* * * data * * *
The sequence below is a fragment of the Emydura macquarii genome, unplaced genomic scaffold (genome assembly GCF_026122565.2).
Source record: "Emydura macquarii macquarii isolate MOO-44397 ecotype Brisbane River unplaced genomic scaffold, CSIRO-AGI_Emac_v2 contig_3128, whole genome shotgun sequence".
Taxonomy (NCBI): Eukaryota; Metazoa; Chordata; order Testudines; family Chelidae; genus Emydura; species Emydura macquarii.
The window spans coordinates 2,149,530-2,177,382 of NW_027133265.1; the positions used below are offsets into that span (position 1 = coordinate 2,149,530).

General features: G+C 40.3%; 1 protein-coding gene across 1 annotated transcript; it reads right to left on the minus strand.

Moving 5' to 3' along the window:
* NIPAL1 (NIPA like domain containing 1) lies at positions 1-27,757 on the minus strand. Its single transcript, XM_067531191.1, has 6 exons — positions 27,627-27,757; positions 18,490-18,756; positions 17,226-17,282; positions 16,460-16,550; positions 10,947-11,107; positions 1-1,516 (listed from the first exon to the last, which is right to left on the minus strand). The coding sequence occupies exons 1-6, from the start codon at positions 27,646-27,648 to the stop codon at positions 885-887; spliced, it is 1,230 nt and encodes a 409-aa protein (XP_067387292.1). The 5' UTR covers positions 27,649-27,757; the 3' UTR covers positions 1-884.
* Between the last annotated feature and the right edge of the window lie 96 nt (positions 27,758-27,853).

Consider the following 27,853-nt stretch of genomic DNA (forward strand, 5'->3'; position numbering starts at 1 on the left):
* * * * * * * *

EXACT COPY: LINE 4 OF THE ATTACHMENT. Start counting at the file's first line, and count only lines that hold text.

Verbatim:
The window spans coordinates 2,149,530-2,177,382 of NW_027133265.1; the positions used below are offsets into that span (position 1 = coordinate 2,149,530).